As Congregational Church of Patchogue pastor Dwight Lee Wolter put it, if you were 127 years old, you’d have leaks, squeaky hinges and well-being issues too.
He was referring to the stately church on Main Street he shepherds, a Romanesque Revival structure a couple of hundred feet east of the Patchogue Theatre for the Performing Arts, designed by architects Lawrence B. Valk and Sons. Constructed by local masons in 1892, it recently received a Sacred Sites grant from the New York Landmarks Conservancy. The conservancy’s Long Island Sacred Sites grants are made possible with the generous support of the Robert David Lion Gardiner Foundation.
The $20,000 grant to help repair the roof comes with a caveat, however: It is a matching grant, and the church will have to raise $20,000 on its own as well to get the money.
“This church was built when there was no electricity and heating,” said Wolter, emphasizing its age. “The original car port was built for horse and carriage.”
Realistically, the church needs $90,000 for a thorough job. “To do something piecemeal, it won’t work,” he said. “You can’t patch it here and there. No, we need surgery.”
Wolter is percolating possible solutions for funding. The church never had a gala, which might be a likelihood, he said, a natural for the beautiful reception room that opens to the sanctuary. But for history buffs, the church will host a free Sacred Sites Open House on May 16 from 10 a.m. to 2 p.m., with a concert at noon as a way to show off its holy treasures. That includes the huge organ with its more than 2,000 pipes and hidden stairways, the glorious windows, the choir lofts and bell tower. For those who just want to come in and sit, the space is a calm and nurturing space enveloped by the aura of a million prayers.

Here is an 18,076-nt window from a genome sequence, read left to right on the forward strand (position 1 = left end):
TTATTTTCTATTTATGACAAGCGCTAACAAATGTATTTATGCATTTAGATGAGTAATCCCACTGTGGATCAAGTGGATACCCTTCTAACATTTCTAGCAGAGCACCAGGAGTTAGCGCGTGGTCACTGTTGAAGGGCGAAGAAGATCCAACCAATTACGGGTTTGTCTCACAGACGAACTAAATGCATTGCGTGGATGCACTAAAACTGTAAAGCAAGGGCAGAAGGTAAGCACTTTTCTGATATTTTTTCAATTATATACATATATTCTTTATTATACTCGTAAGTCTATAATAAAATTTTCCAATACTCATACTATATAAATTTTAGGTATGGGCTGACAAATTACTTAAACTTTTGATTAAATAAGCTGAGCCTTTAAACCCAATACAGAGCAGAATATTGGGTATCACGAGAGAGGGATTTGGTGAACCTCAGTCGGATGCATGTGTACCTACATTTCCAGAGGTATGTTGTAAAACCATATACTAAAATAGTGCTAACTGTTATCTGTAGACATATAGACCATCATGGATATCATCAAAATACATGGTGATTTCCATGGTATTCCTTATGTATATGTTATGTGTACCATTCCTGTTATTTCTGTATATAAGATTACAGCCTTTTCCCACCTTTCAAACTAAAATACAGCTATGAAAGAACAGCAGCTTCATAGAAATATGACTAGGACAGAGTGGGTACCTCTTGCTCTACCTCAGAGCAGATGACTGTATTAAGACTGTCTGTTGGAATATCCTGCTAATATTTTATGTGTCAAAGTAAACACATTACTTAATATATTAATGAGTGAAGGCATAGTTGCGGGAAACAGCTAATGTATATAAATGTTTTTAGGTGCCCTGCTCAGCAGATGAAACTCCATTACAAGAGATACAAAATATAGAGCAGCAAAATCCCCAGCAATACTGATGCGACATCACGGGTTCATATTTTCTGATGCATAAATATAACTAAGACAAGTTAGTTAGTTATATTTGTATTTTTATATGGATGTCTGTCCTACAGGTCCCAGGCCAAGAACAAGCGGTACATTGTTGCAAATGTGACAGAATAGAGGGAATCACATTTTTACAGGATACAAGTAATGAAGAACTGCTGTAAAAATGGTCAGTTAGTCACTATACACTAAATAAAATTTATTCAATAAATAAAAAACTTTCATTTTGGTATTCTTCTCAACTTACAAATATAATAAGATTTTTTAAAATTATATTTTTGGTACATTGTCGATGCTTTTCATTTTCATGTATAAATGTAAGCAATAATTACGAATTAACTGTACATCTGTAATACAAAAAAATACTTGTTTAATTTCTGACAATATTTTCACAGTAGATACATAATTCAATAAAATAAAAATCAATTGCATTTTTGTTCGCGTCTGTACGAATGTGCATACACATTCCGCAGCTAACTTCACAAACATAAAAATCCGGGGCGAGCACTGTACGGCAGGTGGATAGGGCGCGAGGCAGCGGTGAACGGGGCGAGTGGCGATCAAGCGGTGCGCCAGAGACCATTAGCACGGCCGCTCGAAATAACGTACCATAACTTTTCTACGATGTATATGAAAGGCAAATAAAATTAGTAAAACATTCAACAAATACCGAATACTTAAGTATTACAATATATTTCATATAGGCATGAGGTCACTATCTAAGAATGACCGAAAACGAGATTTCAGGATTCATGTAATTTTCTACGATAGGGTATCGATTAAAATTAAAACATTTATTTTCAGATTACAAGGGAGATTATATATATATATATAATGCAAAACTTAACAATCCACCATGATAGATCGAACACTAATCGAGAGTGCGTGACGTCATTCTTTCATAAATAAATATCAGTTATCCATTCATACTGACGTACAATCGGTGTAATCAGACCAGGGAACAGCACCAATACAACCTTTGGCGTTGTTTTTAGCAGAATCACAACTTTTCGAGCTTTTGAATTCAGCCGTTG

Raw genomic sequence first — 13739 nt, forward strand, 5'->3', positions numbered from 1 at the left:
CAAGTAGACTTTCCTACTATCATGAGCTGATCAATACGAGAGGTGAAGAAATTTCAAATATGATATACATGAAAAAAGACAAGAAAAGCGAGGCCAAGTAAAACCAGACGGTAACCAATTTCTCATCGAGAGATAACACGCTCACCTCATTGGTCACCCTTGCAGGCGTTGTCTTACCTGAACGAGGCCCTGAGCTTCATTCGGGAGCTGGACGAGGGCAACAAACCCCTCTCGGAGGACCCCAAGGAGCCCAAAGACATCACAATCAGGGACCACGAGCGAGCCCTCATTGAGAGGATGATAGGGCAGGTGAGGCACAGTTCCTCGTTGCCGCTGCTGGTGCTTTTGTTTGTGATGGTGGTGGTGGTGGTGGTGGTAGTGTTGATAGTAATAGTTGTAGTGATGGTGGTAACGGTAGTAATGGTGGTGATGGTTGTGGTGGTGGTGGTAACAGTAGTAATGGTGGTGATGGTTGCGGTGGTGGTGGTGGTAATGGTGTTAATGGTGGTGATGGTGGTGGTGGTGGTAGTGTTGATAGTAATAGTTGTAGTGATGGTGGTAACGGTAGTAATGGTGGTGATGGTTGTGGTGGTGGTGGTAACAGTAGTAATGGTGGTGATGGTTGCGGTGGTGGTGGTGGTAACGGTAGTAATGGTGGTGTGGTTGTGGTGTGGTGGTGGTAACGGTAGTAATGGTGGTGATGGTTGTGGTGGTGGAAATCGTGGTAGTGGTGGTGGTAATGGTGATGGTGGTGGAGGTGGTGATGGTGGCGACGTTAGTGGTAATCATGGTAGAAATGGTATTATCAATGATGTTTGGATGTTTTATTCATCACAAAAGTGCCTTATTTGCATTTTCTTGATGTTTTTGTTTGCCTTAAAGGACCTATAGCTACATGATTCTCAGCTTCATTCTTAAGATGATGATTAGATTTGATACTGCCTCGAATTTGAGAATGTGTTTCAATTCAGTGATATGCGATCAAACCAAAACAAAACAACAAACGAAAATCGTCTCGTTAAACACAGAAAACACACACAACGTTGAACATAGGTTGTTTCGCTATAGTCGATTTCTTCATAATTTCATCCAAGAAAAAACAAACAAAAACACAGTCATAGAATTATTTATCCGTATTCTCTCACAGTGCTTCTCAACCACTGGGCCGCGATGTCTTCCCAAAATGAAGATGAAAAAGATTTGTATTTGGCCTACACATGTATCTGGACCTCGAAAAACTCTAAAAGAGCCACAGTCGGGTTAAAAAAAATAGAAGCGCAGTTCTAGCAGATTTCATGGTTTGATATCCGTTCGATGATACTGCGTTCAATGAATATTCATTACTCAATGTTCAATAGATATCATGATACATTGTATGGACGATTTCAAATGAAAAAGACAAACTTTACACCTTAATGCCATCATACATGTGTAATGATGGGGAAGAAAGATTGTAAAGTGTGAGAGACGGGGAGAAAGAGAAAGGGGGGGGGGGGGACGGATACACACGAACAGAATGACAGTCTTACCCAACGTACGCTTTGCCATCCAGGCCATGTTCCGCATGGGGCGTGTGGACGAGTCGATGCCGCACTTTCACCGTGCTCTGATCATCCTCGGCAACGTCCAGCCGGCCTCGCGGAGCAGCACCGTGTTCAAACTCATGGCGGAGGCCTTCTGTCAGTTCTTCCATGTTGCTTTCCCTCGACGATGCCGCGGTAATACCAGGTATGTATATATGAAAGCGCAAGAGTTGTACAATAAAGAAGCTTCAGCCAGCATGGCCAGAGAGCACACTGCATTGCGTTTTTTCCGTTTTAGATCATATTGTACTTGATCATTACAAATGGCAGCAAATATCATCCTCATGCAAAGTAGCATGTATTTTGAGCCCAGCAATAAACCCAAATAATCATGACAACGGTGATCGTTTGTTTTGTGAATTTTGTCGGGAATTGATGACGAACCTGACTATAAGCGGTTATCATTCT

Here are some of the issues:
Moisture gets into stained glass
Wolter itemized some of the maintenance challenges most people don’t think of. “These stained glass windows have lead seams and the building shifts,” Wolter explained. “The creators of the glass applied several layers to achieve their special coloration, so moisture gets in between them. And the ceilings at each stained glass window juncture have leaks.” He pointed to moisture outlines over the eastern grand window and also to the small holes in the ceiling. You have to look for the imperfections, but once alerted, [we saw] they were there.
“Flat roofs are a problem,” he said of the one located over the church Sunday school in the back parking lot. “It’s not like a slanted roof, where moisture slides off. When you have a heavy wet snow, it compresses, and when you walk on an old roof, you create a tear on the way to a tear,” he said. And there were particular challenges for the gabled roof in the front with its slate tiles. On a steep incline on the old section, to repair one, you can loosen two.
“The New York Landmarks Conservancy questions why are you viable,” Wolter said. “There are many churches in need of repair, but you have to prove your relevancy. No one would doubt that we are very conscientious about helping our neighbors, including veterans, Long Island Against Domestic Violence, our soup kitchen, food pantry, bike program, even giving gift cards out last year to those who were experiencing the government furlough.” The church also sponsors its Spirituality of Music series, where guests can sit in the sanctuary for free or give a donation and hear beautiful music made by talented local bands. The money funds the soup kitchen.
Ann Friedman, director of the Sacred Sites Program, commented that all three grants submitted for Long Island were awarded, including Mount Sinai Congregational Church and First Presbyterian in Southold. “That was out of 25 statewide,” Friedman said. As for the church’s viability, “We were really impressed with the community outreach, the health screenings, access to shower facilities and barbershop services, and the arts concerts series was also impressive and innovative,” she said. “We try to come up with a number of individuals served beyond church members, so while they have 360 members — 100 who attend regularly — they serve more than 6,000 annually, and that’s a great multiplier. Also, it’s unusual masonry. Another part of our review, as our grants are matching grants, they are using the award as a fundraising tool; Rev. Wolter wrote a letter asking people to pledge to the match.”